05 September 2010

Doing the Ramadan Shuffle

We have entered the final week of Ramadan, and my local co-workers are beginning to look a wee bit ragged around the edges, twenty-some-odd days of fasting having taken their toll.  Initially, I was attempting to fast with them, and I was quite game for the first 10 days or so.  Coming from a Catholic background, the concept of extended fasting is really not that alien to me.  I will say, however, that the moratorium on drinking during the fasting period really makes for an extra turn of the screw.  It's hot and dusty here, and there were several occasions when I don't think I would have made it through the day but for my lunch-replacing nap.  Meaning no disrespect to the blessed Prophet, but it might have been more reasonable to convey the work of God not in the last blush of summer.

Actually, the issue of drinking was one of the two factors that precipitated my breaking fast.  During my recent travels out to the east, I was stranded on a tarmac for a few hours, awaiting helicopter transport.  Rather than pass out and miss my bird, I opted to drink the terminal's deliciously cold bottled water (all of the water out here is bottled.  I brush my teeth and wash my cloathes with it.  It's ridiculous).  I completely fell off the bandwagon while in Sharana, as the site manager and I would frequently get up at 0500 to go running and coffee was an absolute must.

I did feel a bit sheepish admitting to my locals that I'd stopped fasting.  Objectively, I could have continued - when traveling, you're allowed to break the fast, as long as you make up the days subsequently.  However, the heat of the day and caffeine cravings weren't the only reason I lost enthusiasm for participating in Ramadan.  Initially, I joined in the fast at their request.  The vast majority of folks in my office are observant Muslims, and I wanted to be respectful of their tradition as a fellow person of faith.  Unfortunately, not all of them saw this as a simple demonstration of solidarity.  Instead, several of the guys are now convinced I'm going to convert to Islam.  At least a few times each week, they offer to teach me how to pray or translate verses from the Koran for me to study.  One has even taken the terrifically sanguine step of discussing my impending conversion with him Imam.

Don't get me wrong - I'm not totally displeased with this turn of events, as some of the conversion efforts have been both entertaining and informative.  Having read bits of the Koran in the past, I really do appreciate the poetry of many of the verses.  I've also really enjoyed learning about the prayer methodology; I was surprised at how closely many of the techniques line up with some of my favourite yogic meditative practices.  And the Iftar, that is, the formal dinner which breaks the fast at sundown each day, is an absolutely fantastic tradition.  Aside from the great food, most of the Iftars I've joined have just been classy affairs.  There always seems to be a tremendous sense of community that I love; even as a visitor who could only follow about a third of the conversation (whenever they slip in to English), I was always made to feel very welcome.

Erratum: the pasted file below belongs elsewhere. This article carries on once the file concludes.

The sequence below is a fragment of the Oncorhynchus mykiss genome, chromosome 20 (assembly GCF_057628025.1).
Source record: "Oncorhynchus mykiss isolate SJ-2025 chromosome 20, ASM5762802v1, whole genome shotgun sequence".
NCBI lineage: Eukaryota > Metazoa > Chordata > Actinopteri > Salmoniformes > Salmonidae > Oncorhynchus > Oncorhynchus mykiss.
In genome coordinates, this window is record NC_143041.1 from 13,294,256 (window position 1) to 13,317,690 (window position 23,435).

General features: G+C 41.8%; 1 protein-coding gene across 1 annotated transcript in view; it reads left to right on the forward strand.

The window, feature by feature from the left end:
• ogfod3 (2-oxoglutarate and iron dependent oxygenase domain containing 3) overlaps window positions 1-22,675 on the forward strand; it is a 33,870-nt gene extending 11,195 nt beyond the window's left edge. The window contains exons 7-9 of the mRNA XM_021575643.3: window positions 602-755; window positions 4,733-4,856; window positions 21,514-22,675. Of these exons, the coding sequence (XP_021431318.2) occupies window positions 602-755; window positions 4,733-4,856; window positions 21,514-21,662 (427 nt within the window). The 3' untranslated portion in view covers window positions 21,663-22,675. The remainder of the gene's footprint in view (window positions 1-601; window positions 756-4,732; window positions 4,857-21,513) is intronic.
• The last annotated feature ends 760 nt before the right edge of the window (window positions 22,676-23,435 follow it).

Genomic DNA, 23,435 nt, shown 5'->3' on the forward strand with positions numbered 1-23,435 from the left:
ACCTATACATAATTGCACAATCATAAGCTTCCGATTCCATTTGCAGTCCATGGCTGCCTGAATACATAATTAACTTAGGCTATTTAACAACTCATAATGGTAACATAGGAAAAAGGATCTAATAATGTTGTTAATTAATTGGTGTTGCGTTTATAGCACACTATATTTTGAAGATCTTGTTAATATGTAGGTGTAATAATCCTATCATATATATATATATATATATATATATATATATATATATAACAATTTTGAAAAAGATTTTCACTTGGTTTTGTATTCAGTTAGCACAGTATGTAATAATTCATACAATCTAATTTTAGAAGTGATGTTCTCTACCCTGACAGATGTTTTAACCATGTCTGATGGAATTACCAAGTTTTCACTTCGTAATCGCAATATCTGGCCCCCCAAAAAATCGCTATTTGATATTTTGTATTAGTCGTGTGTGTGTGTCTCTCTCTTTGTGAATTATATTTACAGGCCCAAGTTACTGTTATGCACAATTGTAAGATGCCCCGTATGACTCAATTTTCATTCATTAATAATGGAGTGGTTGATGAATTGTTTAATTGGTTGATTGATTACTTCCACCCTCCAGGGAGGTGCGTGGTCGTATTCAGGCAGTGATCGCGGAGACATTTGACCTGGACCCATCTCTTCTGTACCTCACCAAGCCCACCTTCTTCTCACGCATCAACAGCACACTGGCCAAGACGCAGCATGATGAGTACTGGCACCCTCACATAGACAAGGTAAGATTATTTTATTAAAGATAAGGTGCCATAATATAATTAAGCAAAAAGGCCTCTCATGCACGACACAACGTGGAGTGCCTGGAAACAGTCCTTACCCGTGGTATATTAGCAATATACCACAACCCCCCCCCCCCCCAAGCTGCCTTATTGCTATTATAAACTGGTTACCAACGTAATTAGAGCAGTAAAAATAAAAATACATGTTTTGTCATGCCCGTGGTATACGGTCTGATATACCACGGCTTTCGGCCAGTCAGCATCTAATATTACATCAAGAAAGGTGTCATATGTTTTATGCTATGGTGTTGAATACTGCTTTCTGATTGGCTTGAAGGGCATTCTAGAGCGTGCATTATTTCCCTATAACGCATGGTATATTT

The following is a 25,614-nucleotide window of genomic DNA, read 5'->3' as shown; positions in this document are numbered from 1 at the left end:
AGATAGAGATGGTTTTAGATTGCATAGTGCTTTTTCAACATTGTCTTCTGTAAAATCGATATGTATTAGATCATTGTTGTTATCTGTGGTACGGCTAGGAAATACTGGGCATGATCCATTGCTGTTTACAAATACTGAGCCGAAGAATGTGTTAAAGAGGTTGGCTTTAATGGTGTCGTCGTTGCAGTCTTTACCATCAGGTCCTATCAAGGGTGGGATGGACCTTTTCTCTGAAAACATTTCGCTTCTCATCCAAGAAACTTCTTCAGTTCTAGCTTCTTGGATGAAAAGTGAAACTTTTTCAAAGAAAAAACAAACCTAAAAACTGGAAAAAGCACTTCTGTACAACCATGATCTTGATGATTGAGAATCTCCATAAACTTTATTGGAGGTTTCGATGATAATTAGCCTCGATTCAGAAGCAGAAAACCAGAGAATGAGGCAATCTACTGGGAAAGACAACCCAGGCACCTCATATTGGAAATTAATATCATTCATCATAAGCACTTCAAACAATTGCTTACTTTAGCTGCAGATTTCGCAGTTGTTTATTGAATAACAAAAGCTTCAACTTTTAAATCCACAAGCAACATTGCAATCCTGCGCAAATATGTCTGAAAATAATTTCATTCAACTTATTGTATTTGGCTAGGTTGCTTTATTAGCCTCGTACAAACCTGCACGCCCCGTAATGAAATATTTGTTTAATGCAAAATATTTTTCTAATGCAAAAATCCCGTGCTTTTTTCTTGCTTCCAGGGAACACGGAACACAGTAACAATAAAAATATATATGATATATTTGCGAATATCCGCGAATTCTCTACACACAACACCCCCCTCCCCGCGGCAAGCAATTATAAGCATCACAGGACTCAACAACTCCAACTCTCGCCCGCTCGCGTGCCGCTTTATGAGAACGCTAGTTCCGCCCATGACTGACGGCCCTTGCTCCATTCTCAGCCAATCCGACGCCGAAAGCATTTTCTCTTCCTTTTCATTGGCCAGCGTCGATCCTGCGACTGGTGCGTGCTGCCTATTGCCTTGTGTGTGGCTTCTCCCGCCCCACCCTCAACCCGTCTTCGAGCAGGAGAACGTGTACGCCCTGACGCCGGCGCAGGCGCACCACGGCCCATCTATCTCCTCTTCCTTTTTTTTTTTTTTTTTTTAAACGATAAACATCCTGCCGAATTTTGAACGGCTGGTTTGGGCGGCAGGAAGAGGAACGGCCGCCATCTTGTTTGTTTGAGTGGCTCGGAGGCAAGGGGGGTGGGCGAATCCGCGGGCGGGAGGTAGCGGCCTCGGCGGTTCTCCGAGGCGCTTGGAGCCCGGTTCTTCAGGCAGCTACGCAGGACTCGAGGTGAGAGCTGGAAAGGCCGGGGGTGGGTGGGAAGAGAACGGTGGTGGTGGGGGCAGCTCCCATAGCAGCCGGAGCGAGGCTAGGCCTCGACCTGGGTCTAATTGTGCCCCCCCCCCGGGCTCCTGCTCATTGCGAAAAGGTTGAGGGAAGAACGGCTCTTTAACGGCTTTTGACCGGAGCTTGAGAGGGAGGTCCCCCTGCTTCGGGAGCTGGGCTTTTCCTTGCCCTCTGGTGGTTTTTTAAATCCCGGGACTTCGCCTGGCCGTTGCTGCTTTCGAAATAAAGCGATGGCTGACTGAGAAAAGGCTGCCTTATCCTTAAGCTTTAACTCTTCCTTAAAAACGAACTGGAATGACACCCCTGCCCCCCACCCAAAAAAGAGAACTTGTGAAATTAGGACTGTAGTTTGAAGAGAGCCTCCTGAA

What really tickles me, though, is that they are doing all of this while at the same time explaining that evangelism is prohibited in Islam.  One of the others confided in me that, if you flip someone, every good deed they perform in life reflects back on you.  Evangelism might be taboo, but it sure has some nice perks.

In the face of this continuing non-conversion, I'm eventually going to have to convince them that I'm a lost cause.  One of the first prayer lessons given to me was that women can't fast or pray during menstruation (would this be the first lesson to a male potential convert?  Somehow, I think not!).  While I understand the fasting restriction - after all, blood loss and no food are not a happy combination - the prayer thing is a bit beyond the pale.  I'm sorry, fellas, but I can't bring myself to join a religion that thinks I'm not clean enough to talk to God all 'cause I can bear the bambinos.  Besides, what with my healthy dose of Catholic guilt, I'm fairly certain that Jesus would start stalking me in retribution.  Bring on the conversion PTSD!  At any rate, I'm looking forward to the Eid celebrations at the end of the week - more good food, and I'll get to learn 'real' dancing (they're not big supporters of salsa).  Good times to be had by all.